Maeve in Conversation with a Hairy Biker

Canterbury Girls’ Secondary College student Maeve came in a while ago and interviewed Peter Whitefield – a "city chaplain" of Melbourne. This is what she wrote after the conversation they had.

On his 54th birthday, Peter Whitefield was met in the street by a man he had come to know briefly. The man said he was hungry and asked if they could get something to eat. So the pair ventured through the doors of the big golden ‘M’ and ordered some food and drink. Peter shared that today was his birthday – and to be sharing his birthday lunch with this man was a real honour. Now the pair greet each other whenever they meet. They might go for a drink, grab a bite to eat or just walk and chat.

It is occurrences like this that are becoming increasingly common for Peter since his work began as a Presence Worker at the Welsh Church in early 2014. Peter ventures out to the streets and laneways of the CBD to meet people and show God’s love, regardless of who they are or what situation they are in.

Located in Latrobe Street, the Melbourne Welsh Church believe they not only have the obligation to help their own congregation, but to also help the wider community around them. They are not just about “bums on seats”.  The ministry of the Presence Team connects with other organisations such as the Salvation Army and Urban Seed in support of what is already going on in the CBD community. It’s about building relationships with the locals.

Peter is a chef by trade and will willingly cook at Credo or serve food at the Salvation Army soup kitchen when he is needed. Growing up, Peter was constantly surrounded by loving people. “They did not just tell us what to do, but showed us,” Peter remembers. His mother and father demonstrated to their children how to outwardly care and love one another. He recalls an example of this:

“There were two alcoholic men with no family who lived in a very disadvantaged situations, and Mum and Dad always cared for them. We lived near the two men and Mum would go to check and make sure that they were taken care of. They showed me that even though they are different to us, you still care for them, and involve yourself with them.”

Peter’s parents were very influential on how Peter cares for people now.  Other family members – as well his wife and friends – have all influenced how Peter acts.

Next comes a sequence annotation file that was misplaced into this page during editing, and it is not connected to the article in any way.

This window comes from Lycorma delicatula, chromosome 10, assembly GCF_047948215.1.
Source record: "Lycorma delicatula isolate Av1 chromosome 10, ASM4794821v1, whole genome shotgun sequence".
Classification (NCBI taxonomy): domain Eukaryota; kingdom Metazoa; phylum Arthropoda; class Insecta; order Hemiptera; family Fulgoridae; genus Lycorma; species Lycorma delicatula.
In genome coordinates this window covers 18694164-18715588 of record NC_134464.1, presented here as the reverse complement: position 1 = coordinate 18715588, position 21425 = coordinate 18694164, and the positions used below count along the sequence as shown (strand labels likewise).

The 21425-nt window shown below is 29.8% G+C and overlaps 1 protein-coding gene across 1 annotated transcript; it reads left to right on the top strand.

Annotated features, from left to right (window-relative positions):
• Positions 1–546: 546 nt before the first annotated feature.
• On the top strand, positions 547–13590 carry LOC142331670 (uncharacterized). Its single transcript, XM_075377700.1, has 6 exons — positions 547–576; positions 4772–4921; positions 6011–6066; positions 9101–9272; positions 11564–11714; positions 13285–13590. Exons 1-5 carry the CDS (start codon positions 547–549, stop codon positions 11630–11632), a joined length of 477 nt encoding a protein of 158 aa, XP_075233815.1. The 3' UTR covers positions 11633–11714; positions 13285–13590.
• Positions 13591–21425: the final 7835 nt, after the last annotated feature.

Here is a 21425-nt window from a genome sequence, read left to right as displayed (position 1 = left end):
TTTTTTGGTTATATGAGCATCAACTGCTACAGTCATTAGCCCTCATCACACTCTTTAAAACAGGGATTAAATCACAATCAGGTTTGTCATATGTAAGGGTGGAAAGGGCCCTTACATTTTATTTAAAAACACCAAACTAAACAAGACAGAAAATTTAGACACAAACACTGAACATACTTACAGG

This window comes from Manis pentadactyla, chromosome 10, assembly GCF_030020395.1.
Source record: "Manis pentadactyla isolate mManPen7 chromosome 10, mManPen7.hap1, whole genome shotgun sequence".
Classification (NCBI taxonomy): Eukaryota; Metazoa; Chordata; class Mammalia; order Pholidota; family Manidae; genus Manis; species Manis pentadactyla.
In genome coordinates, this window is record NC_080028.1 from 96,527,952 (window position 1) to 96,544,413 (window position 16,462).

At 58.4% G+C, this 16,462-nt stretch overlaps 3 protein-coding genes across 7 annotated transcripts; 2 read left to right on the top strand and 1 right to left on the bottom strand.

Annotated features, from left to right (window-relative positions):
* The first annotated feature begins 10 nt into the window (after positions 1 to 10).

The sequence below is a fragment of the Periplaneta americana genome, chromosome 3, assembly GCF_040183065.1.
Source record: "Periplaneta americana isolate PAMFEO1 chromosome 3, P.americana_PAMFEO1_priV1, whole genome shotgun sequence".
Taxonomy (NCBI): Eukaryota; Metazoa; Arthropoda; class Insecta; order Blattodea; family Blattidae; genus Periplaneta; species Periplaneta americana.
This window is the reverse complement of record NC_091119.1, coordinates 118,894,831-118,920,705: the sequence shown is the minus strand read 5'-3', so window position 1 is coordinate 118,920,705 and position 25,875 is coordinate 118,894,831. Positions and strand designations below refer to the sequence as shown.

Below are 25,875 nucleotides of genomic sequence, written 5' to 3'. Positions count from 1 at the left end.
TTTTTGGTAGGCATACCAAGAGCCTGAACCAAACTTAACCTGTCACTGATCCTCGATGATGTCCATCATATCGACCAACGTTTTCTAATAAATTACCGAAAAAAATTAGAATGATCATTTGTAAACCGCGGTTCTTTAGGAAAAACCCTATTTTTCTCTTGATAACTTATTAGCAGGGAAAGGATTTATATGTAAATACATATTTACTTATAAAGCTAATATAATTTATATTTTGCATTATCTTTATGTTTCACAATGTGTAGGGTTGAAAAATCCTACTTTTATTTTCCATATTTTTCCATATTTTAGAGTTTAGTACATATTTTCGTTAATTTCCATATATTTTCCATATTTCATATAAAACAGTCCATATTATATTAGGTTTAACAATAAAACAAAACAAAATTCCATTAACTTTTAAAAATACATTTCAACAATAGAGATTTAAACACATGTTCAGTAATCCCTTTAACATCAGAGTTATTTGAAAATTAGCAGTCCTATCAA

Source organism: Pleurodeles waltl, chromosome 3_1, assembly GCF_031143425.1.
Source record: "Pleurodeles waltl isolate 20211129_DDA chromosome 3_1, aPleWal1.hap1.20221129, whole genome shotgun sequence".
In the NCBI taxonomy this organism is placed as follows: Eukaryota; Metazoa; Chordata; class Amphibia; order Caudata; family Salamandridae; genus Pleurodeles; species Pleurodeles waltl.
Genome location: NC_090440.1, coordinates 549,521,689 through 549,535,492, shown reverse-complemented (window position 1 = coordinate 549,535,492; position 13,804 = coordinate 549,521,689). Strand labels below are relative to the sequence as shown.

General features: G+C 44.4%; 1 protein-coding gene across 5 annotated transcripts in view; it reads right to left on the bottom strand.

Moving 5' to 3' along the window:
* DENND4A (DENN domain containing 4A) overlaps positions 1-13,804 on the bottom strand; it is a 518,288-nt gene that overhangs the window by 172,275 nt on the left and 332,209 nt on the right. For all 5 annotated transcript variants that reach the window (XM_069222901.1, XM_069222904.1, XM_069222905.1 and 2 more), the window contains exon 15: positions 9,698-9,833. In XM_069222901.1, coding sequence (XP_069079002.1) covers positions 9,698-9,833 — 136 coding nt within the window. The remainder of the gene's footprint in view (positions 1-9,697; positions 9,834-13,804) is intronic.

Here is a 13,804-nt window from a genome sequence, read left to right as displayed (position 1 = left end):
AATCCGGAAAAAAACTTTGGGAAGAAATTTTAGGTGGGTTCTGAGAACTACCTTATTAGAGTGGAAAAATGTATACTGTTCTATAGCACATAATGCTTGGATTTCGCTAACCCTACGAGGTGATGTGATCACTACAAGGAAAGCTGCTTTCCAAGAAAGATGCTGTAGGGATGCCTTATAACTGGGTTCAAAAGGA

However, the greatest influence in his life and work has been Jesus, modelled in the people around him. “I learnt by seeing other people live out Jesus’ works,” Peter says. “People who we often think are the ones close to God are the people we least expect; we make certain assumptions. Jesus loved those that society had no place for, and His heart seems to be in those people.”

“This doesn’t mean that He does not look after the top end of town, but just has a special place for those who have been cast aside. It is something that keeps you grounded in your faith. I have done talks at churches (and other Christian organisations), but there is nothing like meeting someone on the streets and seeing that God has made himself known to them.”

Peter has the opportunity to meet many different people on the streets; some who are unafraid of others’ views, some who are welcoming and some who are content to talk and build a relationship. He not only gets these opportunities through his work, but also through his involvement with God’s Squad CMC, the Christian bikie organisation in Melbourne.

For 14 years, Peter has been part of this loving group of people who are engaged with chaplaincy within the outlaw bikie scene, jails, juvenile detention, youth groups and indigenous communities.

“They are not just there for outlaw bikers, but there for broken people, street people, the homeless and those living in disadvantaged situations,” says Peter. It is an opportunity not only for Peter to share God’s love and kindness, but also to regularly exercise one of his hobbies of riding bikes.

In the future, Peter hopes that the work that community organisations do with homeless and disadvantaged people in Melbourne’s CBD will continue to bring hope and healing. “I want us to continue to look after them the best that we can and continue to make them a part of our lives,” he says. “It’s not just a delivery of service, but a delivery of hope…its not about what you’ve done or where you live, but about co-living together.”

Peter says that we cannot simply give a person a fish – the person and their family will only eat for one day. We need to give them a fishing rod and teach them to fish, so that he or she may feed their family for a lifetime. Peter feels that it is crucial to work alongside the people that he meets, but says that in the future we need to rethink how we provide support. “We think we know what they want and need…we just need to ask them what they want and give them the choice that we have…they’ve got to be treated with dignity and respect,” he says.

Peter doesn’t want to reinvent what already exists, but just carry on putting himself out there and get to know more people. “The dream is to not give up, to persevere, to always remember that it is not about me – it’s about others and to do what I need to do. We all need to remember that we can’t do it by ourselves we need to work as a community and make a place for people to come to.”

Peter wants to teach his young grandchildren that it is important to do this work at some level when they’re older. He wants to leave them with a responsibility that doesn’t stop with Peter, or with his grandkids, but that continues as a legacy for generations to come. As long as he is able to get around, Peter wants to continue to do this work for the rest of his life.

Have a chat to Peter when he’s next around at Credo!